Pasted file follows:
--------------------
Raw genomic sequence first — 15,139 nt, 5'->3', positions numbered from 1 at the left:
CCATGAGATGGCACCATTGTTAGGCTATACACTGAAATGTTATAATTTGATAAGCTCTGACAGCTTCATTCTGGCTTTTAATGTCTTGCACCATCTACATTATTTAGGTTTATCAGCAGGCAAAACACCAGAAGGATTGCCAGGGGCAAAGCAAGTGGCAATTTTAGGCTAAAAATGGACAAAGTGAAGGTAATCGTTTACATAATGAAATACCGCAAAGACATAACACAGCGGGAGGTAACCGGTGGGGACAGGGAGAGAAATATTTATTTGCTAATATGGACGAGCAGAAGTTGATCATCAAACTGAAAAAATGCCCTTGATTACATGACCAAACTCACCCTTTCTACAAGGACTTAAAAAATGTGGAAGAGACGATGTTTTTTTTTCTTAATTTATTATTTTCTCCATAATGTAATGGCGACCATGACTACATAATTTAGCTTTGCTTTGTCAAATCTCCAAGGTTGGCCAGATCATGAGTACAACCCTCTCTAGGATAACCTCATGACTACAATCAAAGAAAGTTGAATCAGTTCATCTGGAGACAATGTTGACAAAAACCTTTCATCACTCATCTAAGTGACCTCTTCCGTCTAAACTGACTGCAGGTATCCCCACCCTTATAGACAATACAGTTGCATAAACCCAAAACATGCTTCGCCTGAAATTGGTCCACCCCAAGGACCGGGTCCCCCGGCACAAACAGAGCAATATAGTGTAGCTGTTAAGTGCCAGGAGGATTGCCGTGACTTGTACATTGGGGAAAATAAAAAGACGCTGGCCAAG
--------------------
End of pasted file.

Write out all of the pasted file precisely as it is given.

Raw genomic sequence first — 15,139 nt, 5'->3', positions numbered from 1 at the left:
CCATGAGATGGCACCATTGTTAGGCTATACACTGAAATGTTATAATTTGATAAGCTCTGACAGCTTCATTCTGGCTTTTAATGTCTTGCACCATCTACATTATTTAGGTTTATCAGCAGGCAAAACACCAGAAGGATTGCCAGGGGCAAAGCAAGTGGCAATTTTAGGCTAAAAATGGACAAAGTGAAGGTAATCGTTTACATAATGAAATACCGCAAAGACATAACACAGCGGGAGGTAACCGGTGGGGACAGGGAGAGAAATATTTATTTGCTAATATGGACGAGCAGAAGTTGATCATCAAACTGAAAAAATGCCCTTGATTACATGACCAAACTCACCCTTTCTACAAGGACTTAAAAAATGTGGAAGAGACGATGTTTTTTTTTCTTAATTTATTATTTTCTCCATAATGTAATGGCGACCATGACTACATAATTTAGCTTTGCTTTGTCAAATCTCCAAGGTTGGCCAGATCATGAGTACAACCCTCTCTAGGATAACCTCATGACTACAATCAAAGAAAGTTGAATCAGTTCATCTGGAGACAATGTTGACAAAAACCTTTCATCACTCATCTAAGTGACCTCTTCCGTCTAAACTGACTGCAGGTATCCCCACCCTTATAGACAATACAGTTGCATAAACCCAAAACATGCTTCGCCTGAAATTGGTCCACCCCAAGGACCGGGTCCCCCGGCACAAACAGAGCAATATAGTGTAGCTGTTAAGTGCCAGGAGGATTGCCGTGACTTGTACATTGGGGAAAATAAAAAGACGCTGGCCAAG